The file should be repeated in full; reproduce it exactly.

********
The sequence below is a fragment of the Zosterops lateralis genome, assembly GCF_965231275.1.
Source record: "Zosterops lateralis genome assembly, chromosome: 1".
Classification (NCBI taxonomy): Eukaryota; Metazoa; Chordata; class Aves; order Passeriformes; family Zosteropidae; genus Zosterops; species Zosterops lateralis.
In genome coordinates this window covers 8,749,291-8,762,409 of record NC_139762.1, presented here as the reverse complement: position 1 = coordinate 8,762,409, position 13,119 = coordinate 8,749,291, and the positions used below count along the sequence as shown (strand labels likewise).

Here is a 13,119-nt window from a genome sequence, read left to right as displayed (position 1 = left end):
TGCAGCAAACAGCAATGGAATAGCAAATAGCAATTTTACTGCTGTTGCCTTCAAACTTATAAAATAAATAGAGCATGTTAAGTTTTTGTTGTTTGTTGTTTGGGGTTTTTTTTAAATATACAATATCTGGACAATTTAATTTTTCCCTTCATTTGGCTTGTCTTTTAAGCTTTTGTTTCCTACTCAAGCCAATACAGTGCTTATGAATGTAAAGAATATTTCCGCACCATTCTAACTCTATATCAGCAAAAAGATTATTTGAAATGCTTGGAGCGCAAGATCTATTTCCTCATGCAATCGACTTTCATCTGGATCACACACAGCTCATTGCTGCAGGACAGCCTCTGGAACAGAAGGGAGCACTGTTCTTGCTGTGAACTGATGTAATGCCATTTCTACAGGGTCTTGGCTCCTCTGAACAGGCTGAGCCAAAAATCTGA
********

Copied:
The sequence below is a fragment of the Zosterops lateralis genome, assembly GCF_965231275.1.
Source record: "Zosterops lateralis genome assembly, chromosome: 1".
Classification (NCBI taxonomy): Eukaryota; Metazoa; Chordata; class Aves; order Passeriformes; family Zosteropidae; genus Zosterops; species Zosterops lateralis.
In genome coordinates this window covers 8,749,291-8,762,409 of record NC_139762.1, presented here as the reverse complement: position 1 = coordinate 8,762,409, position 13,119 = coordinate 8,749,291, and the positions used below count along the sequence as shown (strand labels likewise).

Here is a 13,119-nt window from a genome sequence, read left to right as displayed (position 1 = left end):
TGCAGCAAACAGCAATGGAATAGCAAATAGCAATTTTACTGCTGTTGCCTTCAAACTTATAAAATAAATAGAGCATGTTAAGTTTTTGTTGTTTGTTGTTTGGGGTTTTTTTTAAATATACAATATCTGGACAATTTAATTTTTCCCTTCATTTGGCTTGTCTTTTAAGCTTTTGTTTCCTACTCAAGCCAATACAGTGCTTATGAATGTAAAGAATATTTCCGCACCATTCTAACTCTATATCAGCAAAAAGATTATTTGAAATGCTTGGAGCGCAAGATCTATTTCCTCATGCAATCGACTTTCATCTGGATCACACACAGCTCATTGCTGCAGGACAGCCTCTGGAACAGAAGGGAGCACTGTTCTTGCTGTGAACTGATGTAATGCCATTTCTACAGGGTCTTGGCTCCTCTGAACAGGCTGAGCCAAAAATCTGA